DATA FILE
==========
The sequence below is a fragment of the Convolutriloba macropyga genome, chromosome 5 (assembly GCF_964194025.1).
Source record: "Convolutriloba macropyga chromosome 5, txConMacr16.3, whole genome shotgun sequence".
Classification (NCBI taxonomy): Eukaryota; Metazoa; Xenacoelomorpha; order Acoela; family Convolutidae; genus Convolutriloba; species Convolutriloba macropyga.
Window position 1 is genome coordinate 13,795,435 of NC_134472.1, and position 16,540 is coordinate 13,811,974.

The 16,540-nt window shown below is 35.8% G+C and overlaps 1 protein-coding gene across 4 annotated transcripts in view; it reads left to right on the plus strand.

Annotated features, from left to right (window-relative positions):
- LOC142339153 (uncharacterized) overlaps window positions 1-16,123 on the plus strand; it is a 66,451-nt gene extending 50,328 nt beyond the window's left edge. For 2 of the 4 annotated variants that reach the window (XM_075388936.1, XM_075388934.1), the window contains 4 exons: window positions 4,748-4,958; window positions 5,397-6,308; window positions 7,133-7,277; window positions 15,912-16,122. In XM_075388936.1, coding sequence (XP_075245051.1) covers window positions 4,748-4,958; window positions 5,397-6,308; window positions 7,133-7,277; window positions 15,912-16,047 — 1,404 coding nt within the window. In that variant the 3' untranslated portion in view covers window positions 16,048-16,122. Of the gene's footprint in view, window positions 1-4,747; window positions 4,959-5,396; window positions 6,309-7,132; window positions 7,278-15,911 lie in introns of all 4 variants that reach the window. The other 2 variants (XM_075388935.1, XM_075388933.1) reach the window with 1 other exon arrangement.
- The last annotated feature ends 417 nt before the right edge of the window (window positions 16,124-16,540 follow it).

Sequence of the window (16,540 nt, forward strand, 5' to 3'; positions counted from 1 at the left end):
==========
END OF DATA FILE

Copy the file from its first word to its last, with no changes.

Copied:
The sequence below is a fragment of the Convolutriloba macropyga genome, chromosome 5 (assembly GCF_964194025.1).
Source record: "Convolutriloba macropyga chromosome 5, txConMacr16.3, whole genome shotgun sequence".
Classification (NCBI taxonomy): Eukaryota; Metazoa; Xenacoelomorpha; order Acoela; family Convolutidae; genus Convolutriloba; species Convolutriloba macropyga.
Window position 1 is genome coordinate 13,795,435 of NC_134472.1, and position 16,540 is coordinate 13,811,974.

The 16,540-nt window shown below is 35.8% G+C and overlaps 1 protein-coding gene across 4 annotated transcripts in view; it reads left to right on the plus strand.

Annotated features, from left to right (window-relative positions):
- LOC142339153 (uncharacterized) overlaps window positions 1-16,123 on the plus strand; it is a 66,451-nt gene extending 50,328 nt beyond the window's left edge. For 2 of the 4 annotated variants that reach the window (XM_075388936.1, XM_075388934.1), the window contains 4 exons: window positions 4,748-4,958; window positions 5,397-6,308; window positions 7,133-7,277; window positions 15,912-16,122. In XM_075388936.1, coding sequence (XP_075245051.1) covers window positions 4,748-4,958; window positions 5,397-6,308; window positions 7,133-7,277; window positions 15,912-16,047 — 1,404 coding nt within the window. In that variant the 3' untranslated portion in view covers window positions 16,048-16,122. Of the gene's footprint in view, window positions 1-4,747; window positions 4,959-5,396; window positions 6,309-7,132; window positions 7,278-15,911 lie in introns of all 4 variants that reach the window. The other 2 variants (XM_075388935.1, XM_075388933.1) reach the window with 1 other exon arrangement.
- The last annotated feature ends 417 nt before the right edge of the window (window positions 16,124-16,540 follow it).

Sequence of the window (16,540 nt, forward strand, 5' to 3'; positions counted from 1 at the left end):